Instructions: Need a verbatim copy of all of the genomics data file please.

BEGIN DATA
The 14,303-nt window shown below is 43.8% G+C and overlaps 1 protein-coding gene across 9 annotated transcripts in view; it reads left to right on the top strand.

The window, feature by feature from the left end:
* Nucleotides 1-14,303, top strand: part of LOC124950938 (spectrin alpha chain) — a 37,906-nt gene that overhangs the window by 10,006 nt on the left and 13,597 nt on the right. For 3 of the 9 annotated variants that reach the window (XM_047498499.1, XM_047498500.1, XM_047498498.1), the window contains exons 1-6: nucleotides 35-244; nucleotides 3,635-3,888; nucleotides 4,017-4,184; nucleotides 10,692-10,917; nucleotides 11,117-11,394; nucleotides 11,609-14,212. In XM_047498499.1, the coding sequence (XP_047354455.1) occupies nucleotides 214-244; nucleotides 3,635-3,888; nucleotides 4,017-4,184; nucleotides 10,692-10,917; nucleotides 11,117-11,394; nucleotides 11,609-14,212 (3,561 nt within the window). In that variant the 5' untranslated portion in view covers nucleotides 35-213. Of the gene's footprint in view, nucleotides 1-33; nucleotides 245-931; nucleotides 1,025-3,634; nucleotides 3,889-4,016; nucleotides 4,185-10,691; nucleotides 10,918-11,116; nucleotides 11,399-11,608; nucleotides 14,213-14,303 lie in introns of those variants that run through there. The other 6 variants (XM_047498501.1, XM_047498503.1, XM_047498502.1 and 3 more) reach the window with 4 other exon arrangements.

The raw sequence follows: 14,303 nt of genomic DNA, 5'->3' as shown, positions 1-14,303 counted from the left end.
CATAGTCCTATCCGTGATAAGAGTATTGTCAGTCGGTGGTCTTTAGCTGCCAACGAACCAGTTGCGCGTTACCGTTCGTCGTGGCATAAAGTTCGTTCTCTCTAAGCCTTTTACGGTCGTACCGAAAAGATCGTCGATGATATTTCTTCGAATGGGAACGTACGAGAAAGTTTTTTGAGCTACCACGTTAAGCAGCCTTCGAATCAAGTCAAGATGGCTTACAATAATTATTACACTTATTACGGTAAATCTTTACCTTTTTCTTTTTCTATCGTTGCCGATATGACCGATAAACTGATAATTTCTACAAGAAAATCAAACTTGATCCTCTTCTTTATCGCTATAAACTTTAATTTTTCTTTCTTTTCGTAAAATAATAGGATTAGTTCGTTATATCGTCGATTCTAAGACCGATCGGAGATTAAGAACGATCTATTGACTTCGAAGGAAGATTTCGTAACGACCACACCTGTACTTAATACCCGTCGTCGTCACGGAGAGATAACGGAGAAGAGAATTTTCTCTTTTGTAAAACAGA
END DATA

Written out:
The 14,303-nt window shown below is 43.8% G+C and overlaps 1 protein-coding gene across 9 annotated transcripts in view; it reads left to right on the top strand.

The window, feature by feature from the left end:
* Nucleotides 1-14,303, top strand: part of LOC124950938 (spectrin alpha chain) — a 37,906-nt gene that overhangs the window by 10,006 nt on the left and 13,597 nt on the right. For 3 of the 9 annotated variants that reach the window (XM_047498499.1, XM_047498500.1, XM_047498498.1), the window contains exons 1-6: nucleotides 35-244; nucleotides 3,635-3,888; nucleotides 4,017-4,184; nucleotides 10,692-10,917; nucleotides 11,117-11,394; nucleotides 11,609-14,212. In XM_047498499.1, the coding sequence (XP_047354455.1) occupies nucleotides 214-244; nucleotides 3,635-3,888; nucleotides 4,017-4,184; nucleotides 10,692-10,917; nucleotides 11,117-11,394; nucleotides 11,609-14,212 (3,561 nt within the window). In that variant the 5' untranslated portion in view covers nucleotides 35-213. Of the gene's footprint in view, nucleotides 1-33; nucleotides 245-931; nucleotides 1,025-3,634; nucleotides 3,889-4,016; nucleotides 4,185-10,691; nucleotides 10,918-11,116; nucleotides 11,399-11,608; nucleotides 14,213-14,303 lie in introns of those variants that run through there. The other 6 variants (XM_047498501.1, XM_047498503.1, XM_047498502.1 and 3 more) reach the window with 4 other exon arrangements.

The raw sequence follows: 14,303 nt of genomic DNA, 5'->3' as shown, positions 1-14,303 counted from the left end.
CATAGTCCTATCCGTGATAAGAGTATTGTCAGTCGGTGGTCTTTAGCTGCCAACGAACCAGTTGCGCGTTACCGTTCGTCGTGGCATAAAGTTCGTTCTCTCTAAGCCTTTTACGGTCGTACCGAAAAGATCGTCGATGATATTTCTTCGAATGGGAACGTACGAGAAAGTTTTTTGAGCTACCACGTTAAGCAGCCTTCGAATCAAGTCAAGATGGCTTACAATAATTATTACACTTATTACGGTAAATCTTTACCTTTTTCTTTTTCTATCGTTGCCGATATGACCGATAAACTGATAATTTCTACAAGAAAATCAAACTTGATCCTCTTCTTTATCGCTATAAACTTTAATTTTTCTTTCTTTTCGTAAAATAATAGGATTAGTTCGTTATATCGTCGATTCTAAGACCGATCGGAGATTAAGAACGATCTATTGACTTCGAAGGAAGATTTCGTAACGACCACACCTGTACTTAATACCCGTCGTCGTCACGGAGAGATAACGGAGAAGAGAATTTTCTCTTTTGTAAAACAGA